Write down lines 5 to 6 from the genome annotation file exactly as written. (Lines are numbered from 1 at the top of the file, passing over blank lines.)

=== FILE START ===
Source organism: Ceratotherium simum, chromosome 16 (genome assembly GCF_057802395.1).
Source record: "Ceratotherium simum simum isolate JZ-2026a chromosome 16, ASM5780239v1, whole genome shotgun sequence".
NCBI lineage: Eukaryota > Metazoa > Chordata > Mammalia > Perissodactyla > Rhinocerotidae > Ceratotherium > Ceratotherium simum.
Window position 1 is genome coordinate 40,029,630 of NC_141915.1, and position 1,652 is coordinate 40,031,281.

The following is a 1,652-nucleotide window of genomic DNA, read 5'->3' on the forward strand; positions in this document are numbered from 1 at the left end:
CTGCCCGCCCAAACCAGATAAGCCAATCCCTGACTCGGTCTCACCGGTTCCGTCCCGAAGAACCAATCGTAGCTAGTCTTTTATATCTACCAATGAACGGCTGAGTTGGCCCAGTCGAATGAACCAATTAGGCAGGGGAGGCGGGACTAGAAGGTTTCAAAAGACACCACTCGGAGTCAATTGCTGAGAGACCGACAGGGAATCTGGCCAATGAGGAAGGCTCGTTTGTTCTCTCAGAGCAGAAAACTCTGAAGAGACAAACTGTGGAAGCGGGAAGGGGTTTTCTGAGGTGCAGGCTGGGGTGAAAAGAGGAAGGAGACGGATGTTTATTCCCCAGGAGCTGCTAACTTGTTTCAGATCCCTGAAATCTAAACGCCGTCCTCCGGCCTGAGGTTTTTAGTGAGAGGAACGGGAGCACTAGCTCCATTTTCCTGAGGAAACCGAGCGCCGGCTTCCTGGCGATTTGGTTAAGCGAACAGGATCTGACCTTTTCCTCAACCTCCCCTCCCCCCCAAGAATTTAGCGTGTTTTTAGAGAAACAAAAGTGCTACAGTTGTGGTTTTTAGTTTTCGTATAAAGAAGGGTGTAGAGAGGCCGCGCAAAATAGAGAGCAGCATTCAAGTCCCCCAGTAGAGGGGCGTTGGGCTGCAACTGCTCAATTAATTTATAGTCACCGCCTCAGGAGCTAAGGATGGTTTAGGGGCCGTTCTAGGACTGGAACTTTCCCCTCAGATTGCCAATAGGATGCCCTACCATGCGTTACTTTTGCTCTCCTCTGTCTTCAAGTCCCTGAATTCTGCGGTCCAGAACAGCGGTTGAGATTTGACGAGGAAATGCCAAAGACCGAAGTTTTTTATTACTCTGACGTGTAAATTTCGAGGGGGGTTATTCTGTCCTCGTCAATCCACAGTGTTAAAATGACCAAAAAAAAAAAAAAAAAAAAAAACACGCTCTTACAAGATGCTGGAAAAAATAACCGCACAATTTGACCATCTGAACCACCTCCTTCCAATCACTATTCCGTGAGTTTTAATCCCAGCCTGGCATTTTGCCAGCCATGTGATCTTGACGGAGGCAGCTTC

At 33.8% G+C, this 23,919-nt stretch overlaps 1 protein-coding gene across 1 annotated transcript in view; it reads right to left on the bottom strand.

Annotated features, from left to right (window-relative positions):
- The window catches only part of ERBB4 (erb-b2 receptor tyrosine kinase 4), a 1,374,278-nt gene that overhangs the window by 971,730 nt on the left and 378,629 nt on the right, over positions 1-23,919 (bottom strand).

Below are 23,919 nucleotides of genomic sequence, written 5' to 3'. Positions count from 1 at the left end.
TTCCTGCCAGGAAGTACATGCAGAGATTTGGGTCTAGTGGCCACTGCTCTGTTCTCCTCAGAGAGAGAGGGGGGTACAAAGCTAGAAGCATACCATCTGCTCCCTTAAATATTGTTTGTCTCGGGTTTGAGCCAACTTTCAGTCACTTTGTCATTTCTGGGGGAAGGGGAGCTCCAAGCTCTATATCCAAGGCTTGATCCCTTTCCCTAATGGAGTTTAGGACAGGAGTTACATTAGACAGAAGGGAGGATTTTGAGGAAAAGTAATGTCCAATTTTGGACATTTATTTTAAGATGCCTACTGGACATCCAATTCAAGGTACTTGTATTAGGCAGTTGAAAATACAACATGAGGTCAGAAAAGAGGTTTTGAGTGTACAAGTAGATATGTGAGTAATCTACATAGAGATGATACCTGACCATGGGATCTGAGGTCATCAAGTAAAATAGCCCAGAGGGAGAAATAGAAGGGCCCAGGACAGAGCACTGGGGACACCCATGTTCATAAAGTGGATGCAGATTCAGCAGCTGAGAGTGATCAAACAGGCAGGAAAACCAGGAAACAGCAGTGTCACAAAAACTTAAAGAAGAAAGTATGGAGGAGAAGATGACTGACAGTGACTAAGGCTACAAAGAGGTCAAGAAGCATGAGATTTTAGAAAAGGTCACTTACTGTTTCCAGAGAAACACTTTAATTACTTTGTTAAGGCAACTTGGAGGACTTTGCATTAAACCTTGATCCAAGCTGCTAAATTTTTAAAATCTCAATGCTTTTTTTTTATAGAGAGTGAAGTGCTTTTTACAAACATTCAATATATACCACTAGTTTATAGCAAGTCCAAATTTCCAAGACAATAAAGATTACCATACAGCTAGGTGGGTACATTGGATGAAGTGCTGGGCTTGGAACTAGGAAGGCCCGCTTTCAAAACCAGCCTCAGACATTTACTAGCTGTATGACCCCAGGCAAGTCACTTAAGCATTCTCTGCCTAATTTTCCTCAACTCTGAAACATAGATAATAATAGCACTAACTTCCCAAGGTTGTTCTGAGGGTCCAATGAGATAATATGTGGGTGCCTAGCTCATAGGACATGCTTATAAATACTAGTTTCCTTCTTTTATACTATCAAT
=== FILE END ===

The following is a 1,652-nucleotide window of genomic DNA, read 5'->3' on the forward strand; positions in this document are numbered from 1 at the left end:
CTGCCCGCCCAAACCAGATAAGCCAATCCCTGACTCGGTCTCACCGGTTCCGTCCCGAAGAACCAATCGTAGCTAGTCTTTTATATCTACCAATGAACGGCTGAGTTGGCCCAGTCGAATGAACCAATTAGGCAGGGGAGGCGGGACTAGAAGGTTTCAAAAGACACCACTCGGAGTCAATTGCTGAGAGACCGACAGGGAATCTGGCCAATGAGGAAGGCTCGTTTGTTCTCTCAGAGCAGAAAACTCTGAAGAGACAAACTGTGGAAGCGGGAAGGGGTTTTCTGAGGTGCAGGCTGGGGTGAAAAGAGGAAGGAGACGGATGTTTATTCCCCAGGAGCTGCTAACTTGTTTCAGATCCCTGAAATCTAAACGCCGTCCTCCGGCCTGAGGTTTTTAGTGAGAGGAACGGGAGCACTAGCTCCATTTTCCTGAGGAAACCGAGCGCCGGCTTCCTGGCGATTTGGTTAAGCGAACAGGATCTGACCTTTTCCTCAACCTCCCCTCCCCCCCAAGAATTTAGCGTGTTTTTAGAGAAACAAAAGTGCTACAGTTGTGGTTTTTAGTTTTCGTATAAAGAAGGGTGTAGAGAGGCCGCGCAAAATAGAGAGCAGCATTCAAGTCCCCCAGTAGAGGGGCGTTGGGCTGCAACTGCTCAATTAATTTATAGTCACCGCCTCAGGAGCTAAGGATGGTTTAGGGGCCGTTCTAGGACTGGAACTTTCCCCTCAGATTGCCAATAGGATGCCCTACCATGCGTTACTTTTGCTCTCCTCTGTCTTCAAGTCCCTGAATTCTGCGGTCCAGAACAGCGGTTGAGATTTGACGAGGAAATGCCAAAGACCGAAGTTTTTTATTACTCTGACGTGTAAATTTCGAGGGGGGTTATTCTGTCCTCGTCAATCCACAGTGTTAAAATGACCAAAAAAAAAAAAAAAAAAAAAAACACGCTCTTACAAGATGCTGGAAAAAATAACCGCACAATTTGACCATCTGAACCACCTCCTTCCAATCACTATTCCGTGAGTTTTAATCCCAGCCTGGCATTTTGCCAGCCATGTGATCTTGACGGAGGCAGCTTC